That’s for folks far more edumacated than me to figure out, but I do consider the space elevator to be the permanent solution to space access, just as I consider Space-Based Solar Power (SBSP) to be one of the permanent solutions to energy access.

Which brings us to the latest issue of adAstra, the magazine of the National Space Society, with a cover story on SBSP. Stories is more accurate, as the feature covers 20 pages with graphics. Good graphics too, highlighting how the process would work and what it might look like. My ex NSS-NT chapter president Bill Ledbetter (one of the key behind-the-scenes guys at the 2007 ISDC) has an interview with Dr. Peter Glaser, one of the key figures in SBSP history. Background on the NSSO report last year is provided, and Al Globus touches on how the Moon can help, including the notion that launching the entire infrastructure from Earth would put an unknown strain on the ecosphere, which has had to endure only sporadic and widely-spaced launches so far.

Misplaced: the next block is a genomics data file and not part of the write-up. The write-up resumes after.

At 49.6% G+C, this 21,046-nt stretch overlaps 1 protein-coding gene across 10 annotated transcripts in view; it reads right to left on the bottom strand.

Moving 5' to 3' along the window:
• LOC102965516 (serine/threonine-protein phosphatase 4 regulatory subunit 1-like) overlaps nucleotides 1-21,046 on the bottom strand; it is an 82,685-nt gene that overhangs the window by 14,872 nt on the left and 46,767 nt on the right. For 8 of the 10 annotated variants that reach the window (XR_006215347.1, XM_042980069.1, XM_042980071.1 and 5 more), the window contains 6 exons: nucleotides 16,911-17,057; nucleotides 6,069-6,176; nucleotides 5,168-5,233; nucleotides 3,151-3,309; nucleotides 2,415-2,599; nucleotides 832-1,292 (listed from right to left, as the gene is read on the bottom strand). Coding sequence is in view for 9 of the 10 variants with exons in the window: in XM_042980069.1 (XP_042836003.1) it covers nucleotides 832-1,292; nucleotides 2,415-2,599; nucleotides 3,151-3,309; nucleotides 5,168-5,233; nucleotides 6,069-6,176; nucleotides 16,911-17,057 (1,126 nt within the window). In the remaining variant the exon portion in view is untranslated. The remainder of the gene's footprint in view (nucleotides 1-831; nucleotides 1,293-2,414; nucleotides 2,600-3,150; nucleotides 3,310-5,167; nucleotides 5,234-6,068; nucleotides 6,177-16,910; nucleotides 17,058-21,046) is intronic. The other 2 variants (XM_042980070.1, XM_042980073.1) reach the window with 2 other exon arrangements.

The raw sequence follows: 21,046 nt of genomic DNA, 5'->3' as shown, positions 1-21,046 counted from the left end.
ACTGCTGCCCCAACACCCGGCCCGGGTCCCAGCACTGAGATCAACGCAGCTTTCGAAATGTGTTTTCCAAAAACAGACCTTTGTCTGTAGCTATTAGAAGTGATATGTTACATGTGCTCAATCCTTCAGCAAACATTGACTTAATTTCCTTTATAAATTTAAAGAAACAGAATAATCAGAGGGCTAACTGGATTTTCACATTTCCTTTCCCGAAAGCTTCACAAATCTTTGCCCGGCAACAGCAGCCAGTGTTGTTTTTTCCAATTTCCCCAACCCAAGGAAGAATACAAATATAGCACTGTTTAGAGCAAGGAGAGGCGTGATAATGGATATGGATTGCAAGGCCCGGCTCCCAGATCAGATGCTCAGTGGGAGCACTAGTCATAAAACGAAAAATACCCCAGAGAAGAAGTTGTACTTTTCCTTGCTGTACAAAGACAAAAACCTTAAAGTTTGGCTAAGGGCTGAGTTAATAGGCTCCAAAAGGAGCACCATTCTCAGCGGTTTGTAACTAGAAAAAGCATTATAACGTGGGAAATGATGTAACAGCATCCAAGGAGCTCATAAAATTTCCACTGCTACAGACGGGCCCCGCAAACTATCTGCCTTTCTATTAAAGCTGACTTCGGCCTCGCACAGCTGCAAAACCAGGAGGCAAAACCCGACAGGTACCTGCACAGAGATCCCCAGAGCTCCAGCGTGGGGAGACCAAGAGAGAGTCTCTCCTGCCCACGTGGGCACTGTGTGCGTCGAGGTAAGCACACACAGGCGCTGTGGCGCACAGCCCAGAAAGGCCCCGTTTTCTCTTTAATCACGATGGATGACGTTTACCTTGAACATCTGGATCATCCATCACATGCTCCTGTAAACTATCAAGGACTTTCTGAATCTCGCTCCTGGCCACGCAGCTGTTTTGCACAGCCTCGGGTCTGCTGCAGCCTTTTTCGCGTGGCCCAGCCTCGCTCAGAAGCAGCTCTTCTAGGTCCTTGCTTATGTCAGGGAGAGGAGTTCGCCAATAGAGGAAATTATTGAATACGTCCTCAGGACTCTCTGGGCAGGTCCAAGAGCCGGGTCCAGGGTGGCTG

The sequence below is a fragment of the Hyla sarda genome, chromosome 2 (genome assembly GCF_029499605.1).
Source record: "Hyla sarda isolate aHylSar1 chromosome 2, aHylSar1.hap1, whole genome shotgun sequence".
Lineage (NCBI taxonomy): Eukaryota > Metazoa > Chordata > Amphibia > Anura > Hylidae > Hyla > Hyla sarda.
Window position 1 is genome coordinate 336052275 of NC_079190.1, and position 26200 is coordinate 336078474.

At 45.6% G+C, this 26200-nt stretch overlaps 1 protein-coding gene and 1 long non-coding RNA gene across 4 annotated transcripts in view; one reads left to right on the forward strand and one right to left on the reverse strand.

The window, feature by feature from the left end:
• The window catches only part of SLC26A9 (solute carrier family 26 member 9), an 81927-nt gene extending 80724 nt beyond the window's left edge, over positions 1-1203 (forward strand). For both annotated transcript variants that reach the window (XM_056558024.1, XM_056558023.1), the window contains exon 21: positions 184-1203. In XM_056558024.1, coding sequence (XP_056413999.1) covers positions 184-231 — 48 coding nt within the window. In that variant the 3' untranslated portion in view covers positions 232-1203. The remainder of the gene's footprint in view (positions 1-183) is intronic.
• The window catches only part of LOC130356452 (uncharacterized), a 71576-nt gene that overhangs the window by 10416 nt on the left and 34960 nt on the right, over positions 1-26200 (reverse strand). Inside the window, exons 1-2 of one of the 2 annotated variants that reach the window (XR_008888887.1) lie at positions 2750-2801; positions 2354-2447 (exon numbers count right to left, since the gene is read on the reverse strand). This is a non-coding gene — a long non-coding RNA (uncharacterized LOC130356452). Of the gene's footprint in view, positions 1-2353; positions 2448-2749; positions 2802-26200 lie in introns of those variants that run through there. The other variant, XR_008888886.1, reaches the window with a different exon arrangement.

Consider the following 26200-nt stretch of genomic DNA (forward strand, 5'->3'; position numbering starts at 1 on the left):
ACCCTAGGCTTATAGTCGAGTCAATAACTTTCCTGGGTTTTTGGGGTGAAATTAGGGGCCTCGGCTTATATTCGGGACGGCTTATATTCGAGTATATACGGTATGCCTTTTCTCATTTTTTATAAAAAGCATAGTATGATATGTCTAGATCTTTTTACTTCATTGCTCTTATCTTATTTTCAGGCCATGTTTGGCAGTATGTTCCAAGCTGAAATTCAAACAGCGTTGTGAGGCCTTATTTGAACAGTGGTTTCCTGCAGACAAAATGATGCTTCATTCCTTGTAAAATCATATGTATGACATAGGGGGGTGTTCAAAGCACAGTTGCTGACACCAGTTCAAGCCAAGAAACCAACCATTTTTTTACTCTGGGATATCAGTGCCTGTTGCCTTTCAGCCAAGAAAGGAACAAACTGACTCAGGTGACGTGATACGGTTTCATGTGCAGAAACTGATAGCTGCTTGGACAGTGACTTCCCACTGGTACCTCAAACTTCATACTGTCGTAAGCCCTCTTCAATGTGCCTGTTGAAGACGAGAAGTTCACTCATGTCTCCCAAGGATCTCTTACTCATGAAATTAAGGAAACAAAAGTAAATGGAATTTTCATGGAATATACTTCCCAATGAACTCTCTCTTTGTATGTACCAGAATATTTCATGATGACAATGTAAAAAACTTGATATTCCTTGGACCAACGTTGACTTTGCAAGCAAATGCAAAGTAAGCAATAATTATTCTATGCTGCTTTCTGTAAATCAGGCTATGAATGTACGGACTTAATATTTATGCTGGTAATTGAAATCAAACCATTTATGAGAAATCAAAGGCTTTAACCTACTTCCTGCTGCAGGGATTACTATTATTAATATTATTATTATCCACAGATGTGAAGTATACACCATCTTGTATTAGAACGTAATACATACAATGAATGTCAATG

Lots of other good articles as well, like a 50 year timeline of space, and the graphics have been stepped up a notch. I even like the advertising, like the ad for the 2008 Regolith Excavation Challenge. There’s a great review of “The Lunar Exploration Scrapbook”, and an article on the guy behind NSS’s Online Library. Since the 2008 ISDC is coming up in May, there’re a couple of ads for that. I personally think last year’s ads were a bit more informative, though not quite as pretty, but I’m clearly biased towards all things relating to the one I helped put together. 😉 [including contacting the publishers last year and getting them to exhibit their Launch Magazine at the ISDC]

Overall, I’m quite impressed, and as I would say over at the Lunar Library, this one’s definitely a Full Moon.